A trio of filmmakers documenting the realities of poverty and crime in Kensington were thrust into the spotlight after they captured raw footage of a recent shooting in Port Richmond near the border of Kensington, but the documentarians say their project is about more than this one incident.
A team of documentary filmmakers has been working to show all sides of Kensington, for better or worse, over the past year.
In a tragic intersection of circumstances, the filmmakers working on “This is Kensington” were in the area of Almond and Auburn streets — technically within the neighborhood boundaries of Port Richmond, at the end of the neighborhood closer to Kensington/Old Richmond — where a man driving was shot and killed two weeks ago.
The cameras were rolling through the aftermath of the tragedy.
“The unfortunate thing is that that happens somewhere every day, not just in Kensington, but somewhere,” said Sarah Fry, one of three filmmakers working on the project, and who was on the street with her camera when that shooting occurred. “We just want to show what’s going on.”
Theodore Cossum, 20, was driving a Cadillac when a man on a bike rode up beside him and shot Cossum through the window. Cossum had a pending case for possession of drugs with intent to sell at the time of his death.
Fry was filming an interview inside a home when she heard gunshots outside. She rushed out with her camera and saw Cossum’s car crashed into a parked car. As Fry’s camera rolled, shocked neighbors rushed over to inspect the scene, including Cossum’s sister, who wept for her slain brother.
Police who were in the area reportedly witnessed the shooting, and arrested Daniel Walker, 24, on charges of murder.
But for James Sindaco, 34, Sarah Fry, 24 and Brad Larrison, 25, the filmmakers behind “This is Kensington,” this incident is a symptom of the levels of poverty in Kensington that they have been documenting for about a year.
The three are all native Pennsylvanians – Fry from Richland Town in Bucks County, Larrison (who is a freelance photographer for The Northeast Times, Star’s sister publication) from Harrisburg, and Sindaco from Havertown in Delaware County.
All have at some point lived in different parts of the River Wards. But they were drawn to document Kensington, Sindaco said, precisely because to most Philadelphians, it has been written off as a nothing but a slum.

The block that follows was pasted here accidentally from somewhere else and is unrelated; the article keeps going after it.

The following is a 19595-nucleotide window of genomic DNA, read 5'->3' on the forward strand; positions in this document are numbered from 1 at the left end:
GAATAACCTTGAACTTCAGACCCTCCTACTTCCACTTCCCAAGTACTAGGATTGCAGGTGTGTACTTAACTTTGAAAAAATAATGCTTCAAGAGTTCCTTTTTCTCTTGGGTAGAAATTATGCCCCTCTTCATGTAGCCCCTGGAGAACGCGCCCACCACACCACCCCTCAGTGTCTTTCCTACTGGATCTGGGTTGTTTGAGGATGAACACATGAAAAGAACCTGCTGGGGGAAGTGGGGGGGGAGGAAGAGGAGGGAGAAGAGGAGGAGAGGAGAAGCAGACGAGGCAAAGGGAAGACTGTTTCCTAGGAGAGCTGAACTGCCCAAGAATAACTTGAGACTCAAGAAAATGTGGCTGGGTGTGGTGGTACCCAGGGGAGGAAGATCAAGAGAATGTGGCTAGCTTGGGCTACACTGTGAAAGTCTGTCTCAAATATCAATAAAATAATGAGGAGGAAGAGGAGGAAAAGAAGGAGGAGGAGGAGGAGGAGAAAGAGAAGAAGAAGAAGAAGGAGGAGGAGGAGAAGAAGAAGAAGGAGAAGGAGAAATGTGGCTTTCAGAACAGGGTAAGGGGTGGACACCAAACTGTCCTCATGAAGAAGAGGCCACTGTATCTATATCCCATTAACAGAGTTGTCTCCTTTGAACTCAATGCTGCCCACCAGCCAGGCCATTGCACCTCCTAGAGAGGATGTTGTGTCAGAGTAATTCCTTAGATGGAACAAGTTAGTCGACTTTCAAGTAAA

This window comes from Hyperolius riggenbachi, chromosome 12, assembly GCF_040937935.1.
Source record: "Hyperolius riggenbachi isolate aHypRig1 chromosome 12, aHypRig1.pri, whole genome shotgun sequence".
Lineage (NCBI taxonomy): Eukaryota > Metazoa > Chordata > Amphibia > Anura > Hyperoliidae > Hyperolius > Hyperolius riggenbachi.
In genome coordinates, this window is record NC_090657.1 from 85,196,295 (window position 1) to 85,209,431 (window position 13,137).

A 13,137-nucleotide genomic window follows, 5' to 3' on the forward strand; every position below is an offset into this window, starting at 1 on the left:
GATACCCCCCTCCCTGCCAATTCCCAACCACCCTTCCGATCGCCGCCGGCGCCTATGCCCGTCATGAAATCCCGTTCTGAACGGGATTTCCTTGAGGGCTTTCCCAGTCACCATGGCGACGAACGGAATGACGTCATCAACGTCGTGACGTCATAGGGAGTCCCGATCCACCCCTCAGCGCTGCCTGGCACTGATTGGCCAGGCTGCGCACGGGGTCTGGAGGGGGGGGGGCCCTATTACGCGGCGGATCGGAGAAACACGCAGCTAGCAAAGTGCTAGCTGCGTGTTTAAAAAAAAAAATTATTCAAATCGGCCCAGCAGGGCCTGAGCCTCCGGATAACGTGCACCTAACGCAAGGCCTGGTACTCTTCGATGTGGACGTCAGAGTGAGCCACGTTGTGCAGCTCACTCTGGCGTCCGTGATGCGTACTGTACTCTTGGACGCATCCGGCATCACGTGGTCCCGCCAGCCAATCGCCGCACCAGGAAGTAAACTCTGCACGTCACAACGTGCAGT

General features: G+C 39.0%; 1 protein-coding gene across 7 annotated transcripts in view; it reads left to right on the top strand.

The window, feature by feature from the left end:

“There’s so many factors that have allowed Kensington to become what it is. It’s not just the recession or the introduction of heroin,” Sindaco said. “Most people … find it much easier to just label an area as lost than to try to find out what’s going on there and find some sympathy and maybe get involved.”
The three filmmakers are dedicated to “This is Kensington” for the long haul, or however long it takes to finish documenting the realities of Kensington, they said. They met at Temple University as undergraduates studying photojournalism, and last year decided to start this independent project. Since then, the trio has spent countless hours building connections with people in Kensington, typically without the cameras rolling.
“Our idea was we didn’t want to focus on the negative stuff in Kensington,” Sindaco said.
Sindaco said this project was partly inspired when he discovered Rock Ministries at 2755 Kensington Ave. one day while walking around the neighborhood. The door was open and young men were inside boxing and training in the church’s gym.
But the darker side of Kensington comes through in short films that “This is Kensington” has posted online. Those videos include a night spent following members of Rock Ministries Church as they perform outreach with prostitutes on Kensington Avenue. In another, heroin addicts in a run-down Kensington house share their stories with the filmmakers.
“These are the conditions that kids live in, from going hungry to seeing drug use and violence every day,” Sindaco said.
Asked how Kensington has fallen into its current state, the filmmakers say there is no easy answer.
“It says something about the American city,” Larrison said. “It goes beyond the recession, because it’s been that way for decades.”
“There are many neighborhoods in Philadelphia and other cities that are under covered,” Fry said. “Journalists come in and out of them all the time. I believe that ‘parachute journalism’ – it might not build connections that will lead you to truth.”
Visit www.thisiskensington.com for more information.
Reporter Sam Newhouse can be reached at 215-354-3124 or at firstname.lastname@example.org.